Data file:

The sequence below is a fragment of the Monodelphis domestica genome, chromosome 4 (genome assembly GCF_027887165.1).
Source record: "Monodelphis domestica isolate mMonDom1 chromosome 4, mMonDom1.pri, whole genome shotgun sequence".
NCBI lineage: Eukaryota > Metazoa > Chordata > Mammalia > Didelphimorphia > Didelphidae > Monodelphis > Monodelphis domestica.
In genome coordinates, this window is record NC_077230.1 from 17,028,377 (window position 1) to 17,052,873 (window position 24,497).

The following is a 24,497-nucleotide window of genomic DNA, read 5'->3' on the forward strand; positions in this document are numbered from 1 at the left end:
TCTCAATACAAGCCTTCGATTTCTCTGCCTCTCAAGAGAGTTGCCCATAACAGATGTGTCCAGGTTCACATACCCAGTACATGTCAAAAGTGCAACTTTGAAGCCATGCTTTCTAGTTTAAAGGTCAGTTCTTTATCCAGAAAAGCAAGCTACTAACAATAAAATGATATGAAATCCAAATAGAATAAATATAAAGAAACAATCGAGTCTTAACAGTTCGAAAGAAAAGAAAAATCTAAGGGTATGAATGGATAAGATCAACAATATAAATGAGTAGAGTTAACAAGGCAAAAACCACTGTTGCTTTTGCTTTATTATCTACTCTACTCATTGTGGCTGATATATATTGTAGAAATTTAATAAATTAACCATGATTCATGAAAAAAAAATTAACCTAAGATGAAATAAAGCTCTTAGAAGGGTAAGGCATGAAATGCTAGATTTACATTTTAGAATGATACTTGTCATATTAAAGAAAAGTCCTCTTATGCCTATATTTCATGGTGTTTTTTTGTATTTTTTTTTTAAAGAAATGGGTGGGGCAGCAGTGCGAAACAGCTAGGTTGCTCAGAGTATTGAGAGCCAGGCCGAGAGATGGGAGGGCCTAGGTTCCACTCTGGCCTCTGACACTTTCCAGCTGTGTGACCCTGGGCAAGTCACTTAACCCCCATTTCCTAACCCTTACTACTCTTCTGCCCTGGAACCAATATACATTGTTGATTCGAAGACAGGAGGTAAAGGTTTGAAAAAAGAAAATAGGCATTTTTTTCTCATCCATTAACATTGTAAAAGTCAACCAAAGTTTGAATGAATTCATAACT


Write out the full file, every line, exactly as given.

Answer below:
The sequence below is a fragment of the Monodelphis domestica genome, chromosome 4 (genome assembly GCF_027887165.1).
Source record: "Monodelphis domestica isolate mMonDom1 chromosome 4, mMonDom1.pri, whole genome shotgun sequence".
NCBI lineage: Eukaryota > Metazoa > Chordata > Mammalia > Didelphimorphia > Didelphidae > Monodelphis > Monodelphis domestica.
In genome coordinates, this window is record NC_077230.1 from 17,028,377 (window position 1) to 17,052,873 (window position 24,497).

The following is a 24,497-nucleotide window of genomic DNA, read 5'->3' on the forward strand; positions in this document are numbered from 1 at the left end:
TCTCAATACAAGCCTTCGATTTCTCTGCCTCTCAAGAGAGTTGCCCATAACAGATGTGTCCAGGTTCACATACCCAGTACATGTCAAAAGTGCAACTTTGAAGCCATGCTTTCTAGTTTAAAGGTCAGTTCTTTATCCAGAAAAGCAAGCTACTAACAATAAAATGATATGAAATCCAAATAGAATAAATATAAAGAAACAATCGAGTCTTAACAGTTCGAAAGAAAAGAAAAATCTAAGGGTATGAATGGATAAGATCAACAATATAAATGAGTAGAGTTAACAAGGCAAAAACCACTGTTGCTTTTGCTTTATTATCTACTCTACTCATTGTGGCTGATATATATTGTAGAAATTTAATAAATTAACCATGATTCATGAAAAAAAAATTAACCTAAGATGAAATAAAGCTCTTAGAAGGGTAAGGCATGAAATGCTAGATTTACATTTTAGAATGATACTTGTCATATTAAAGAAAAGTCCTCTTATGCCTATATTTCATGGTGTTTTTTTGTATTTTTTTTTTAAAGAAATGGGTGGGGCAGCAGTGCGAAACAGCTAGGTTGCTCAGAGTATTGAGAGCCAGGCCGAGAGATGGGAGGGCCTAGGTTCCACTCTGGCCTCTGACACTTTCCAGCTGTGTGACCCTGGGCAAGTCACTTAACCCCCATTTCCTAACCCTTACTACTCTTCTGCCCTGGAACCAATATACATTGTTGATTCGAAGACAGGAGGTAAAGGTTTGAAAAAAGAAAATAGGCATTTTTTTCTCATCCATTAACATTGTAAAAGTCAACCAAAGTTTGAATGAATTCATAACT